Jericho Residents Raise Questions About Homeless Shelter

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The family support center at the old Hampton Inn in Jericho will open within the next few weeks. (Photo source: Google Maps)

The citizens of Jericho were confused. Why were they not told of plans to open a homeless shelter at the old site of the former Hampton Inn hotel?

Some residents were displeased with the mere idea of having the shelter in the area. However, the majority of people have offered to assist the newly created family support center.

“On July 23, I was advised that the Nassau County Department of Social Services intends to relocate several families who are currently residing in squalid, inhumane conditions in several motels in Jericho to a new location at the recently-sold Hampton Inn,” Legislator Arnold Drucker (D—Plainview) said in a statement to Anton Media Group. “However, these plans were communicated to my office in a woefully inadequate manner.”

The planned homeless shelter will take over the vacant hotel at the corner of Brush Hollow Road and Jericho Turnpike.

There will be 80 units in the old hotel that will be available for families who are housing insecure. The Department of Social Services stated that the shelter will be run by the Patchogue-based Community Housing Innovations, an organization with 29 years of experience managing emergency housing. It will have a $6 million budget per year unless otherwise noted.

“Although it is my belief that any homeless family is entitled to live in a safe, dignified and humane temporary shelter, the communities affected by the relocation or placement of these homeless families deserve to be informed and have their opinions heard,” Drucker said.

Families will be permitted to stay in the Jericho facility for anywhere from six to eight months. Then, they will hopefully transition into permanent housing. But with the uncertainty surrounding coronavirus pandemic, especially with a sky-high unemployment rate, that time span might not be long enough.

The shelter must also limit the spread of COVID-19, making sure families are in safe conditions where they can quarantine for two weeks if needed without spreading the virus.

The developer of the property will be applying for permits to remove the pool on the property in order to create a child care center. The shelter will also not be allowed to administer methadone, a drug commonly used to fight opioid addictions.

The family support center will have a curfew of 9 p.m. on school nights, with that time being pushed to 11 p.m. on weekends and holidays.

Additionally, no prior sex offenders will be allowed to live within the family support center.

“It is Nassau County’s role to provide emergency housing for homeless individuals and family,” the county said in a statement. “But Nassau is not managing the property and has no role in the everyday operations of the shelter.”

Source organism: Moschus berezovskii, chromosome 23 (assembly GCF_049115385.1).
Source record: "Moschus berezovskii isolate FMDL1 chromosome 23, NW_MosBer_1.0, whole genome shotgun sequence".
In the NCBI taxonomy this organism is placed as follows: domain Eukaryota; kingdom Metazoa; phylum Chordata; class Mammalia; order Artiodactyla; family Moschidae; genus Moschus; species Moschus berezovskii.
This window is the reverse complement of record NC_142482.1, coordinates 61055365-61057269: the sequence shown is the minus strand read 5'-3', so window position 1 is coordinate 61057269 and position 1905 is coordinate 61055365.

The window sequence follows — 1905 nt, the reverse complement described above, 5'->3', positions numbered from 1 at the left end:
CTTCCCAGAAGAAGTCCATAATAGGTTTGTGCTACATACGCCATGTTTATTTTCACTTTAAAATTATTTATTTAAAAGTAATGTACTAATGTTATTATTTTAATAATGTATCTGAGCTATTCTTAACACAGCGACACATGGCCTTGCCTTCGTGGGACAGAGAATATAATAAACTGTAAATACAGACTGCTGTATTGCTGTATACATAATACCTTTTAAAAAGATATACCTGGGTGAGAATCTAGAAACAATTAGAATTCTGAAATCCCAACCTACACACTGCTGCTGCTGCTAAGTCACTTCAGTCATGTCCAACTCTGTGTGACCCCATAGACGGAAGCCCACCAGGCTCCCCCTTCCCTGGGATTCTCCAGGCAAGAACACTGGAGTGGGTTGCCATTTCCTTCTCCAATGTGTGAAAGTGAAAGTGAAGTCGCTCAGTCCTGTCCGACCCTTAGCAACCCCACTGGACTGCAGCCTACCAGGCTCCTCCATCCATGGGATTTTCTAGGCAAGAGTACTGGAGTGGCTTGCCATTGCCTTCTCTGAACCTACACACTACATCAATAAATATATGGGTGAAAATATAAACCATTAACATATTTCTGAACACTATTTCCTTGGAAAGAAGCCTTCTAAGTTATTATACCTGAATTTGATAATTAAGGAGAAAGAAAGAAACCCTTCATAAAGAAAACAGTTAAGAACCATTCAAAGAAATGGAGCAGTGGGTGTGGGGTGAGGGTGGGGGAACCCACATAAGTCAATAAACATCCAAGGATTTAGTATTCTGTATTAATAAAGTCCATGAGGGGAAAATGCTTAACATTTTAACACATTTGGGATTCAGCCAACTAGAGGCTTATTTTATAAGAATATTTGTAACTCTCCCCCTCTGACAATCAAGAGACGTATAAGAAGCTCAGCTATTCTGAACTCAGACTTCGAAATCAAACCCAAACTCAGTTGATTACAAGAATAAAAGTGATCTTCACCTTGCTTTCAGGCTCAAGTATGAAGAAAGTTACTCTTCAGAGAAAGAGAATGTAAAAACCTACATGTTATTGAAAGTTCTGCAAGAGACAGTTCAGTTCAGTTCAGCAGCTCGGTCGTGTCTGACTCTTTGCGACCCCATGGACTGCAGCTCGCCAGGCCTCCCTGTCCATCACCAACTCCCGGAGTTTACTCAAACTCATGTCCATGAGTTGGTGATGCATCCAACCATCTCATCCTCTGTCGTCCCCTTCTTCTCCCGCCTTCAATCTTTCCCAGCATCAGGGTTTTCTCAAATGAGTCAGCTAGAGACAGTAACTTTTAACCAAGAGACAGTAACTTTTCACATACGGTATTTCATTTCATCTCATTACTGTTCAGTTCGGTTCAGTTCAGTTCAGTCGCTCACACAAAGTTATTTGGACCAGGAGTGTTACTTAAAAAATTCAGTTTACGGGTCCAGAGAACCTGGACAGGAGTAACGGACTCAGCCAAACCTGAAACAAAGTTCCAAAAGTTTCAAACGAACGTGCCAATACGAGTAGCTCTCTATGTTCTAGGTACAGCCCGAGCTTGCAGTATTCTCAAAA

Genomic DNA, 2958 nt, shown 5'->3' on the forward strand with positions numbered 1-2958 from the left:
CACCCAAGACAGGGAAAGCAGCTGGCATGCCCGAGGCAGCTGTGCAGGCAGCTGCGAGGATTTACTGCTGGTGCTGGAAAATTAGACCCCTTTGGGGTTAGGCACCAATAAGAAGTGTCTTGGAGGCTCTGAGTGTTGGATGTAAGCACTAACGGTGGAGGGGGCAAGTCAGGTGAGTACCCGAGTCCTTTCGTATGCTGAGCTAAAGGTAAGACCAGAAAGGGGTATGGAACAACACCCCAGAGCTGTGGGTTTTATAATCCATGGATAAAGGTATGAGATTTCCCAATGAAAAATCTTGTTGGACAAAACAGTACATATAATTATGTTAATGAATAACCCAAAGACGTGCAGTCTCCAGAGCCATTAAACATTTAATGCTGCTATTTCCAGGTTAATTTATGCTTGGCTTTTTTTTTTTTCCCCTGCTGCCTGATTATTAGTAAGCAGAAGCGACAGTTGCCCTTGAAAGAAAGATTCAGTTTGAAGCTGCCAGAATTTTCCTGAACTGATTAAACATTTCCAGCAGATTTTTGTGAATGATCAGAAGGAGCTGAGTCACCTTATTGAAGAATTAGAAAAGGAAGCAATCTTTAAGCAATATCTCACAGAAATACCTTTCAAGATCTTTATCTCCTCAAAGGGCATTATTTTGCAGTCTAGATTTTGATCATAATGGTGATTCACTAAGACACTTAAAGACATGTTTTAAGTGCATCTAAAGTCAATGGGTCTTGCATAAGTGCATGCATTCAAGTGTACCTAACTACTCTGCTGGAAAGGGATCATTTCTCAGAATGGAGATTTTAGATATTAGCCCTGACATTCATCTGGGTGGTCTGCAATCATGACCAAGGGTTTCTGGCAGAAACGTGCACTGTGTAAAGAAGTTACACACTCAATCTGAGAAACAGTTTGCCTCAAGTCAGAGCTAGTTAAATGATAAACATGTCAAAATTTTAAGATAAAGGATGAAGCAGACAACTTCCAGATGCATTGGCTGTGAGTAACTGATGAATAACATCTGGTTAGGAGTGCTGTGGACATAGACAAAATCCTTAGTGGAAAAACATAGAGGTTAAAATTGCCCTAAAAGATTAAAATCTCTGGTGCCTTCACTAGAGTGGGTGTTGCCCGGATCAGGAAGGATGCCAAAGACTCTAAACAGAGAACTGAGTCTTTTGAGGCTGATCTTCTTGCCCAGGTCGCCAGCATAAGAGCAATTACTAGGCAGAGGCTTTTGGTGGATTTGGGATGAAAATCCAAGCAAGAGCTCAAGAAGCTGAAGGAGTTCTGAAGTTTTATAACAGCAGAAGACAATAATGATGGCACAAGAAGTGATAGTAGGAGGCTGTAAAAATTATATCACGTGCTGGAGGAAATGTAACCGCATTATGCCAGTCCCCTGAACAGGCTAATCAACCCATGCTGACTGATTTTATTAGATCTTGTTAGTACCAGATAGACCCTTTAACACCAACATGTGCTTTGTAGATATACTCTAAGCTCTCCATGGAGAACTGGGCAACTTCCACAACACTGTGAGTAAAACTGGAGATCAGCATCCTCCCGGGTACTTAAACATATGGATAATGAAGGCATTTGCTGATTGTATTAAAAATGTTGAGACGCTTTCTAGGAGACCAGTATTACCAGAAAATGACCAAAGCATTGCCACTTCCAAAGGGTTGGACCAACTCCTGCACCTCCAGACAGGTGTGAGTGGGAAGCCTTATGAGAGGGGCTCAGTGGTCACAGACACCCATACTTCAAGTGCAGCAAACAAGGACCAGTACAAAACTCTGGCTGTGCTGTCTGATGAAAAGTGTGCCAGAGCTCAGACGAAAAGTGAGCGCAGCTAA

Amid the coronavirus pandemic, Community Housing Innovations will have enhanced cleaning protocols for the property. The families living there will be provided personal protection equipment (PPE). There will also be frequent COVID-19 screenings.

The School District

The main concern residents have is how the new facility will impact the Jericho School District. The family support center is about a half-mile away from the Cantiague Elementary School.

But this stigma needs to be put to an end immediately, especially before families move in.
Nineteen children will be attending schools in the Jericho School District, the county said. But people have raised concerns that having the extra students will cost tax payers additional money if the children opt to stay in the district, which is the top-rated on Long Island.

“In late January, we heard rumors from several constituents that there were discussions at the county level to establish a transitional housing facility in Jericho,” Superintendent of Schools Hank Grishman said in an Aug. 3 email to parents. “At the request of the school district, a meeting did in fact occur on Jan. 13, 2020 with representatives from the Nassau County Department of Social Services.

“At the time, there was no way DSS could predict the number of students placed in our schools because our numbers fluctuate. At that time, we had 36 homeless students residing in Jericho. Now, we have 24.”

The district, Grishman explained, was not told of further developments about the family support center. When district officials saw construction on the property, they contacted the DSS, which then said Nassau County approved the facility.

Additionally, the district will not have to pay for the 19 new children attending the schools, the county said. The cost for those students will be provided by each student’s previous district.

“Our job is to make sure that every student lawfully residing in Jericho, regardless of economic status, race or ethnicity, is educated to the best of our ability,” Grishman said.
Town of Oyster Bay Supervisor Joseph Saladino did host a Zoom town hall on Aug. 3 to discuss the plan moving forward. With increased clarity about the family support center, residents now realize the importance of providing for those who need help with the increase in homeless people during the pandemic.

“What can we do to help support these families and children?” one resident asked on Drucker’s Aug. 2 Facebook post revealing further details for the shelter.

That is exactly the line of thinking that is needed.

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